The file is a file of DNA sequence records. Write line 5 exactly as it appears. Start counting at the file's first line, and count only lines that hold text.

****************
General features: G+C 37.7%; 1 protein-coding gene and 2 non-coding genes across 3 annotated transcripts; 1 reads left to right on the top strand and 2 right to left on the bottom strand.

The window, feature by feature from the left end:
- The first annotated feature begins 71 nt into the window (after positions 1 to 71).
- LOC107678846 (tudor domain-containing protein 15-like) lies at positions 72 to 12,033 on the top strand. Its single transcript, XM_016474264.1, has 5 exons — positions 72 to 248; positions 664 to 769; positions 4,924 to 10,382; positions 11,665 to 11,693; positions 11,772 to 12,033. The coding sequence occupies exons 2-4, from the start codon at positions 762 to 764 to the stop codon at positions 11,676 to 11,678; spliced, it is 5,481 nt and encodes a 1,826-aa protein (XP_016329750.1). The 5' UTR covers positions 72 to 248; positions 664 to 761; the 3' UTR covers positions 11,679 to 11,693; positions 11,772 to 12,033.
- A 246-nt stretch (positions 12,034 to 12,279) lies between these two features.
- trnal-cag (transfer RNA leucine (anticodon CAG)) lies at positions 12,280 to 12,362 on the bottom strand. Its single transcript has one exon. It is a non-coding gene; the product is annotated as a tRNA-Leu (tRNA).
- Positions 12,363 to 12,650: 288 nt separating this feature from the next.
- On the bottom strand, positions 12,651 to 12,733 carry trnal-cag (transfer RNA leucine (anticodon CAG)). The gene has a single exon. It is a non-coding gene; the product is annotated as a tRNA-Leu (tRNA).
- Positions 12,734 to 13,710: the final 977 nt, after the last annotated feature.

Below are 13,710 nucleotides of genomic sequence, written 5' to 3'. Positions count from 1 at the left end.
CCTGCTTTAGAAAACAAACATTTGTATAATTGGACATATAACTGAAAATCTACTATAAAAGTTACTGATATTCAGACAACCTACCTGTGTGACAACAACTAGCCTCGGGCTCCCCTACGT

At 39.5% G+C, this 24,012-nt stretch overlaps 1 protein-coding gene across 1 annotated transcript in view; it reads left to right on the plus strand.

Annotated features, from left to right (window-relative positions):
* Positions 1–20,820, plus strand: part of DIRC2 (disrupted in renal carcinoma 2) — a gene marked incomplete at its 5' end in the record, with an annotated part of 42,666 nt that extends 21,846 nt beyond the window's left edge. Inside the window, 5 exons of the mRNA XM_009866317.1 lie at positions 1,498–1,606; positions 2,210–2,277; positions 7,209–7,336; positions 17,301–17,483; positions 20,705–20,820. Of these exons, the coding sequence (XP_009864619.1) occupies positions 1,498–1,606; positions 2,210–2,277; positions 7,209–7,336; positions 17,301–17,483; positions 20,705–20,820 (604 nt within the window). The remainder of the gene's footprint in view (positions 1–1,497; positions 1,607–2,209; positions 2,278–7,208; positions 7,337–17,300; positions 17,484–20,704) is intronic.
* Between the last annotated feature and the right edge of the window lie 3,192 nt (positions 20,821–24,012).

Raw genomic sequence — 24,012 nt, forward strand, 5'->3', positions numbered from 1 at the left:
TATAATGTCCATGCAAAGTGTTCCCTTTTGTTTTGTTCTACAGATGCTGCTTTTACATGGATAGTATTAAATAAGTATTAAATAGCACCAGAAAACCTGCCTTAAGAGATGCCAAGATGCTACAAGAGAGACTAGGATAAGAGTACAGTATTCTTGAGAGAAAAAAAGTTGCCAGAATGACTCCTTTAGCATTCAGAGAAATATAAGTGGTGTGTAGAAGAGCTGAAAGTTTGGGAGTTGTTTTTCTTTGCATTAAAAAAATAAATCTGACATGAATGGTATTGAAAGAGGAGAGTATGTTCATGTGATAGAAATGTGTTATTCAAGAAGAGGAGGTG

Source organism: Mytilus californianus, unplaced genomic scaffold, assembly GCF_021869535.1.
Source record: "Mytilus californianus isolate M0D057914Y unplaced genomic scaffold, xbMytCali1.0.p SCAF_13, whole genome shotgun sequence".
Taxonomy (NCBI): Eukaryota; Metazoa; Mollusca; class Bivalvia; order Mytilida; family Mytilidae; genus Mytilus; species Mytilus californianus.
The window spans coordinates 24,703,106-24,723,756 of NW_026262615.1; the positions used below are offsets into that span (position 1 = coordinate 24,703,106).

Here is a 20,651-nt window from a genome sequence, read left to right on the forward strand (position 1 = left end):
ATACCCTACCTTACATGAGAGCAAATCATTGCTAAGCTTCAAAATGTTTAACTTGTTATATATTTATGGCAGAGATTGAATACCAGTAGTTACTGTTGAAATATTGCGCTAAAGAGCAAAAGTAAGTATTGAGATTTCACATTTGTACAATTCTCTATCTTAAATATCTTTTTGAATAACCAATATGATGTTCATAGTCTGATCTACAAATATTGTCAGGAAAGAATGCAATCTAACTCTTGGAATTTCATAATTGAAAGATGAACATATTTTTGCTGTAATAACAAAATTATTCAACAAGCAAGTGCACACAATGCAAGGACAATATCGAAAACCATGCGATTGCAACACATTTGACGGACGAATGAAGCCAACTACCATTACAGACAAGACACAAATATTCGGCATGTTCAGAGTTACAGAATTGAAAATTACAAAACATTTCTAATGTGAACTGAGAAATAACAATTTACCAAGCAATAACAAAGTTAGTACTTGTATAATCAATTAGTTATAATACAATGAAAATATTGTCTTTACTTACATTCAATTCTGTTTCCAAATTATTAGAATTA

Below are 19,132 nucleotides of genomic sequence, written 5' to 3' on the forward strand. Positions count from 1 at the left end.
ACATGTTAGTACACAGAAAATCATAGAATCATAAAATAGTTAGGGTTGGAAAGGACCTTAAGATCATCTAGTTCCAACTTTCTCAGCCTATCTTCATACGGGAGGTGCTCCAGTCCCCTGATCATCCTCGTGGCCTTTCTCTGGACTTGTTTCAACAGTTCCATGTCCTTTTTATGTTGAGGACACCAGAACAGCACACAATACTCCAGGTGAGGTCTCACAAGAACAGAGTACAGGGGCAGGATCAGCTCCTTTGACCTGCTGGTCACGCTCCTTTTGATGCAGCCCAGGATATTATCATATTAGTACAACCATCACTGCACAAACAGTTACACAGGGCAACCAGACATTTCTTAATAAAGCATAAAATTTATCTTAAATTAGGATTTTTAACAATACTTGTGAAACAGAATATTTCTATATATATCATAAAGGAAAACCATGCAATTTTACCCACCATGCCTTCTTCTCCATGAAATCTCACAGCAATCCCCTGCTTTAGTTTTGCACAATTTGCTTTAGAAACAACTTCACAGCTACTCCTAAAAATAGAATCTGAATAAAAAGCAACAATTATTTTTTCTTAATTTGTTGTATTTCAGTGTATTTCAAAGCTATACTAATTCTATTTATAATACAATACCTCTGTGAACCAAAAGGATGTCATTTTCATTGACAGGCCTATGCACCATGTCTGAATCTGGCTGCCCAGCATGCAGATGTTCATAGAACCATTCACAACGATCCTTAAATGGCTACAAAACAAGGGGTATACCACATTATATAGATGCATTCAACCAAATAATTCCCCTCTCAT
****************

- A 246-nt stretch (positions 12,034 to 12,279) lies between these two features.